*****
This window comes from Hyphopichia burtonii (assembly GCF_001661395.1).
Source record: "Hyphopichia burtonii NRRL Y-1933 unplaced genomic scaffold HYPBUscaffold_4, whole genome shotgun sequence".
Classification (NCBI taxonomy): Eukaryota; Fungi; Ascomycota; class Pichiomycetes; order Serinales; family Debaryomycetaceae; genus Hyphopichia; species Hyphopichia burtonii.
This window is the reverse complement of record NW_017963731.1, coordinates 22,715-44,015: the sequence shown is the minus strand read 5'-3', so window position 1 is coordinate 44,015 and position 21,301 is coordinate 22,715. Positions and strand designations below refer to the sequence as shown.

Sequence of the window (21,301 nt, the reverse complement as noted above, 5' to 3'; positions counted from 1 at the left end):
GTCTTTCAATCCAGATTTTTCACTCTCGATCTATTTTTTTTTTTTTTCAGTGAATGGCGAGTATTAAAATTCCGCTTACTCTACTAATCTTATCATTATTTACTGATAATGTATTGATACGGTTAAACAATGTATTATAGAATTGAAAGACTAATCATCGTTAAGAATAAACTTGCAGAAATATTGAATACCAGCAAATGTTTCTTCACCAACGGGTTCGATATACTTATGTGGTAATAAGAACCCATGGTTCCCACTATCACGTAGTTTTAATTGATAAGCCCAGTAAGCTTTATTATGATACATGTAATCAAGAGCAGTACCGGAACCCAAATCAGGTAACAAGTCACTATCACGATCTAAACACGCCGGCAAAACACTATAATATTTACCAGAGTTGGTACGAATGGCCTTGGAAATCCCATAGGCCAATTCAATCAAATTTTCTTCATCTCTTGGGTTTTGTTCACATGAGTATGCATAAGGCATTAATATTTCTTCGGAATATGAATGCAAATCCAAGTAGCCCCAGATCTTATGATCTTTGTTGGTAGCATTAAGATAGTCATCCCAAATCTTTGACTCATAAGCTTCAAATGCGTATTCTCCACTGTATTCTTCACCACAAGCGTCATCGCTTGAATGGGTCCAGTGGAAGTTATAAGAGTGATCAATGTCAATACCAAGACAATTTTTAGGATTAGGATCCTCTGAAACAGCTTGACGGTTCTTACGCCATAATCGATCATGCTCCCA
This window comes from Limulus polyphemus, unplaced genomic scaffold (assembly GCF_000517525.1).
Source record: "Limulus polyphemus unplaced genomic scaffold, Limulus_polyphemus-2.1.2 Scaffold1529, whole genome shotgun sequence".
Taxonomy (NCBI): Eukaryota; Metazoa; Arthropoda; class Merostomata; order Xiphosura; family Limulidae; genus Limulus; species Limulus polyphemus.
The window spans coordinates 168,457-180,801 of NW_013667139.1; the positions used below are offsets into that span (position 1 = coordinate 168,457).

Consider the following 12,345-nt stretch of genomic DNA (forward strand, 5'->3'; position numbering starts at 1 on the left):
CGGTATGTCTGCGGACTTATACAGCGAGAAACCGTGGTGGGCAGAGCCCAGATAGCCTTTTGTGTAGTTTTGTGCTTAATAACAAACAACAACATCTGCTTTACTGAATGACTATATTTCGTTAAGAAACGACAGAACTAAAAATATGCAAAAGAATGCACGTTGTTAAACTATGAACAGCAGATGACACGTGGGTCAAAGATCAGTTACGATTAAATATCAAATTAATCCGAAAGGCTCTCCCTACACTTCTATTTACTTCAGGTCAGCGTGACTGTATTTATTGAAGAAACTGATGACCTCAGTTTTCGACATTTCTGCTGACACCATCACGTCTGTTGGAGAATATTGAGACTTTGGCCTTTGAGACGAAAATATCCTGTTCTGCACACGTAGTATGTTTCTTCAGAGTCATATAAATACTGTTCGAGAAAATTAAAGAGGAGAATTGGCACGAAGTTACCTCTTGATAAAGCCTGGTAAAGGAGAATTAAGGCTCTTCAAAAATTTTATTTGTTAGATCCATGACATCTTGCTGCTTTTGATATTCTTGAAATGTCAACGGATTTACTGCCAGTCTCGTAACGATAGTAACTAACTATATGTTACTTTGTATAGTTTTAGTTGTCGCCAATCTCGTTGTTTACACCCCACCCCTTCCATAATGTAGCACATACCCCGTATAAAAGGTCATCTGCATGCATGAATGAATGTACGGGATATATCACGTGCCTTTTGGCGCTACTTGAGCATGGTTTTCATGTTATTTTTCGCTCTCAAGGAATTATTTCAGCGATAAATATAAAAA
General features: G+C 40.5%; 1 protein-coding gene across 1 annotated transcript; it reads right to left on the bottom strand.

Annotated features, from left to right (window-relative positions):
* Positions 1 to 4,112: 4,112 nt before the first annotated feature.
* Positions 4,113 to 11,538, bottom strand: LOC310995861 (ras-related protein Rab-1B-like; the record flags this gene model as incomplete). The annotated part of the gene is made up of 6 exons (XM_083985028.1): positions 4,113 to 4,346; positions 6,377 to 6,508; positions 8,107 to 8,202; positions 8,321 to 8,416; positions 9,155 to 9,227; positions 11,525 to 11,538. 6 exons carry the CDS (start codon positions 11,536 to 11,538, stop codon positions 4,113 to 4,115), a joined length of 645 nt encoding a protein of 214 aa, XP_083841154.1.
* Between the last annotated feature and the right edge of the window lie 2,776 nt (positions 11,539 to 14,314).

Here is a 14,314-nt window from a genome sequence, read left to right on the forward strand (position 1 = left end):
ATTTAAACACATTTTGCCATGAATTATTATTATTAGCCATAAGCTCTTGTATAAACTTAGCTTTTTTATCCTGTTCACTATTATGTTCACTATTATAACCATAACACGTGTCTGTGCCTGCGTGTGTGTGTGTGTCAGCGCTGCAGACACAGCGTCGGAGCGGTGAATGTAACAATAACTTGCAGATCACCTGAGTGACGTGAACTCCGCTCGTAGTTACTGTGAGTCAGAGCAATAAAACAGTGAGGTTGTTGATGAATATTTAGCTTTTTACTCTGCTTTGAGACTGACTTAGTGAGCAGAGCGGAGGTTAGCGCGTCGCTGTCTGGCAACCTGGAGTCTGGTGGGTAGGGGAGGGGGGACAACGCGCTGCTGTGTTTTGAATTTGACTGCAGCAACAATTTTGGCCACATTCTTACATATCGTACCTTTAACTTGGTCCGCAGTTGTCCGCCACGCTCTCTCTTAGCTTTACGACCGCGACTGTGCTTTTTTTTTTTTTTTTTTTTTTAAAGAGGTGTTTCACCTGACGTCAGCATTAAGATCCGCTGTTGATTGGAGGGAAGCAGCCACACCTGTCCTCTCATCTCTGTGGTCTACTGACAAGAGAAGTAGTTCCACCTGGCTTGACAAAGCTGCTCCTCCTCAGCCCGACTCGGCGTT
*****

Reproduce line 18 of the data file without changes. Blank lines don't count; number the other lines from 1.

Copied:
Here is a 14,314-nt window from a genome sequence, read left to right on the forward strand (position 1 = left end):